Unlike other sub-species of Red-tailed Black-Cockatoo the south-eastern sub-species is an ecological specialist, feeding almost entirely on the seeds of Brown and Desert Stringybark (Eucalyptus baxteri and E. arenacea) and seasonally (January to March) on Buloke (Allocasuarina luehmannii). The distribution and flowering patterns of the cockatoo’s preferred food trees determines where the birds occur throughout the range from year to year.

Red-tails are highly nomadic spending much of their time searching for the stringybark species that has produced the most recent seed crop. Desert stringybark generally produces a new seed crop every three years, while Brown Stringybark fruits every two to four years (Koch 2003). The birds prefer the newer, more recent fruit capsules as they are softer making it easier for the birds to extract the seed. Stringybark can retain the seed for several years, however as it matures, it hardens and requires more time and effort to remove the seed. This is critical for a nesting pair as it means the nest may be left for unusually long periods of time, resulting in nest failure.

Red-tails leave a tell-talelitter of twigs and chewedcapsules Unlike stringybark trees, buloke does not retain the seed in the capsule, and thus is only available for the cockatoos to feed on during late summer and autumn. Much of the buloke is located in the northern part of the cockatoo’s range, with often quite large numbers of birds moving into the area during this period to exploit the resource whilst available.

You can often see where Red-tails have been feeding by the trash of leaves, twigs and chewed nuts left underneath the tree in which the birds have been feeding.  These are called ‘chewings’. If the leaves are fresh you know to keep your ears and eyes open, as you will generally hear Red-tails before you see them.

Although Red-tails rely on intact blocks of stringybark forest for feeding, scattered paddock trees also provide important feeding habitat. Paddock stringybark trees have been found to produce up to 26 times more seed than stringybark trees within patches (Maron et al. 2008), making them a highly valuable food resource for this species.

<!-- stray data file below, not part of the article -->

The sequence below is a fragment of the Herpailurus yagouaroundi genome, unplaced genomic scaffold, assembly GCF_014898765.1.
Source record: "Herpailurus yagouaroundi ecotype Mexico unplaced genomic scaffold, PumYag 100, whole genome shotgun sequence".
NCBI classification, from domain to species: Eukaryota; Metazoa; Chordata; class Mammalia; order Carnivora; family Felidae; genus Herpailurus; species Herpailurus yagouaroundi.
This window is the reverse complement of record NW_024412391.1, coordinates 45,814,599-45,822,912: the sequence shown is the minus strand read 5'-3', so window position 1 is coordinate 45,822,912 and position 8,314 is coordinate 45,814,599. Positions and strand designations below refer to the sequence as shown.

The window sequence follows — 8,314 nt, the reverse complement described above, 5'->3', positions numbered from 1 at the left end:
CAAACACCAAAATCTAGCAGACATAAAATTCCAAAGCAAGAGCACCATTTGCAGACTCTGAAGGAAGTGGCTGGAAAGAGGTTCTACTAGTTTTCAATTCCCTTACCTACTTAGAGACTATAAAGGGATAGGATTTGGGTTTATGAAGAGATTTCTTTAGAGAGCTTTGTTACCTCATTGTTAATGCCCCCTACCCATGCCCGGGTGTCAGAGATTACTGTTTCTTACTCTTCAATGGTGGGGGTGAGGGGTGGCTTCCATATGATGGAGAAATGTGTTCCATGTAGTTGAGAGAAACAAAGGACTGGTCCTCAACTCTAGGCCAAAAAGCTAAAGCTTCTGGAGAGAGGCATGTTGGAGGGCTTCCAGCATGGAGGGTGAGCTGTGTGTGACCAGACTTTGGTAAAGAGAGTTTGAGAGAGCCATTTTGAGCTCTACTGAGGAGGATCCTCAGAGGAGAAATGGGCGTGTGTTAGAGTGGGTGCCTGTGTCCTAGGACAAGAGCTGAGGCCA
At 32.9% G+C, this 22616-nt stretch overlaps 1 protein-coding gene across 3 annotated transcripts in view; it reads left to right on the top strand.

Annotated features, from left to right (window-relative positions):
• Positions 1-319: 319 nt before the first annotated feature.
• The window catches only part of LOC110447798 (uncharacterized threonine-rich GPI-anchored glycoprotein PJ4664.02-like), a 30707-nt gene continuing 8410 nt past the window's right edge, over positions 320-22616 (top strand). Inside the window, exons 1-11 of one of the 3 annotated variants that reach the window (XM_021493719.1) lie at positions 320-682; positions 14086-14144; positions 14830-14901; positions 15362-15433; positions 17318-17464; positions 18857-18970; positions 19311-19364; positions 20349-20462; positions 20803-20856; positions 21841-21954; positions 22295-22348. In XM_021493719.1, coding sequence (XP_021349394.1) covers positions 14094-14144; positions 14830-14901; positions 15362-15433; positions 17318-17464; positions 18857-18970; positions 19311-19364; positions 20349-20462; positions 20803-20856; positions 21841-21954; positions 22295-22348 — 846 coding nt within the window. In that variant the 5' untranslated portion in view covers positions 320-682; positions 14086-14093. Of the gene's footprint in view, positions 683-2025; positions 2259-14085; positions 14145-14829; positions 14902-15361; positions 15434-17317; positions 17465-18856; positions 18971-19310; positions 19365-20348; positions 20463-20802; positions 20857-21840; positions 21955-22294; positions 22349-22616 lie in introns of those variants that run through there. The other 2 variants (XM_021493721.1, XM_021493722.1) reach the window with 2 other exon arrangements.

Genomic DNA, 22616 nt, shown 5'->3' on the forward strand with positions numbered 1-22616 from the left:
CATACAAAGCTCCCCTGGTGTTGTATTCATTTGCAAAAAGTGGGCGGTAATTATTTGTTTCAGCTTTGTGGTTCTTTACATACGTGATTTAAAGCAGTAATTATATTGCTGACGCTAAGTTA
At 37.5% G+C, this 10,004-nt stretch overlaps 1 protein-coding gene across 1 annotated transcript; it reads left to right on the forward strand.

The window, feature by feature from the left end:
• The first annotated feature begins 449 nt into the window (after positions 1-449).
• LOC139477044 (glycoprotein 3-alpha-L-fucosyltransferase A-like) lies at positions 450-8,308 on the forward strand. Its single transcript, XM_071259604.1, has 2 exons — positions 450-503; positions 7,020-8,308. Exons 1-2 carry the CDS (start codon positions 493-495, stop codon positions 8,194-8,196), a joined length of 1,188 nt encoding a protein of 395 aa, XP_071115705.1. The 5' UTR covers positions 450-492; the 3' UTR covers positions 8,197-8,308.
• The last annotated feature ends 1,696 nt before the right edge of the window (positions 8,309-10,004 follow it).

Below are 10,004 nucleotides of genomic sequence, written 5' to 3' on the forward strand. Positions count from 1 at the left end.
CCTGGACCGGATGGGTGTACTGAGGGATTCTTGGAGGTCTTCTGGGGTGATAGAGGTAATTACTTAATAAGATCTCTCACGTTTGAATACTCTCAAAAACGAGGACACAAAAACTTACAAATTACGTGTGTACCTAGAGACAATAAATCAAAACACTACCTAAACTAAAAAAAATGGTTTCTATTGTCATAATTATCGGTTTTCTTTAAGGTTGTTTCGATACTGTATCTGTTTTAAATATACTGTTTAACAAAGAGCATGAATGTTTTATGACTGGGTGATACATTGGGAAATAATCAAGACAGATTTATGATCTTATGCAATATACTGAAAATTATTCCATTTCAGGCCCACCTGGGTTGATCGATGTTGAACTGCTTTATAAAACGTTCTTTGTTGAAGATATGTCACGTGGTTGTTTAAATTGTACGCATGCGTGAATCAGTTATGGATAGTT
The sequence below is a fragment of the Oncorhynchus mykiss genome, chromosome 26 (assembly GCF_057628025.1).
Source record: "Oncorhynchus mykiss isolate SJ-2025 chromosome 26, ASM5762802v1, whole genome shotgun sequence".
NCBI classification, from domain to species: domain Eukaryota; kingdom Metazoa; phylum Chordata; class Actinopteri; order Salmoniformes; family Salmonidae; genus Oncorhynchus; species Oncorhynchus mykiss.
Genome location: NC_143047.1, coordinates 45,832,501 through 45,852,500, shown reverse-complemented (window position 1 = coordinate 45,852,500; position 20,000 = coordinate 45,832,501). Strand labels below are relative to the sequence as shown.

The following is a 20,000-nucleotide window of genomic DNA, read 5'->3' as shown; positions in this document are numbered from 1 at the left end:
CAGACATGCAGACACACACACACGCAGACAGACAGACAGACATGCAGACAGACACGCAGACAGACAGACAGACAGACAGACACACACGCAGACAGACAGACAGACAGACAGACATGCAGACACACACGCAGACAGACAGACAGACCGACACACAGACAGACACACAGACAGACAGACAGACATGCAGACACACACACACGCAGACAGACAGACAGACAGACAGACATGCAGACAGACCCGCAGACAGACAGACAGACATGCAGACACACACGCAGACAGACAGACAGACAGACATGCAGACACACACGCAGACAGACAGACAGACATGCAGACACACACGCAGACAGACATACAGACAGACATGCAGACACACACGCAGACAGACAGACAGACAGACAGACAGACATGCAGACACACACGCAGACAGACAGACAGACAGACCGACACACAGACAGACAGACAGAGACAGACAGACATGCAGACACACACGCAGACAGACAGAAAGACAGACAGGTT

Stringybark generally occurs on sandy soils that are nutrient poor, while buloke occurs on heavier more fertile soils, which are more favoured for agriculture. Since European settlement, approximately half of the cockatoo’s historic stringybark feeding habitat and greater than 97% of buloke habitat has been cleared.

The loss and ongoing removal and decline of the cockatoo’s preferred feeding habitat is considered to be the main threat to the long-term survival of the species, with food shortages limiting population growth. Unlike the more common Yellow-tailed Black-Cockatoo which have adapted well to the changing environment (feeding on introduced pine plantations), Red-tails haven’t found an alternative food source.

Not only is remaining stringybark and buloke habitat at risk of loss through ongoing clearance and senescence, but the productivity of these habitats also continues to be reduced through inappropriate agricultural practises, wildfires and inappropriate burning regimes, invasive wood weeds and pathogens and pests of food trees.  

Stringybark woodlandToo frequent burning of stringybark forest has been shown to contribute to reduced seed crops (Koch 2003), with areas of brown and desert stringybark subject to canopy scorch producing on average 50% less food for 10 years post scorch. Stock grazing, particularly by cattle, can result in soil compaction and ringbarking. This has implications for regeneration of young stringybarks/bulokes and survival of mature trees. Ringbarking (removal of the tree’s bark most often by cattle rubbing up against the trunk) eventually leads to tree dieback. Invasive woody weeds such as pine wildlings can also reduce the productivity of areas as they compete with stringybark trees for light, water and nutrients.

Remnant  buloke is mostly restrictedto roadside remnants or scattered paddock trees</p>Protecting scattered feed trees and remnant patches of existing stringybark and buloke habitat from damage by stock through fencing; maintaining large areas of unburnt stringybark habitat and a low proportion of canopy scorch; control of invasive woody weeds and re-creation of new habitats through habitat restoration projects can all assist to increase the extent and/or productivity of feeding habitats and improve habitat conditions for our Red-tails.


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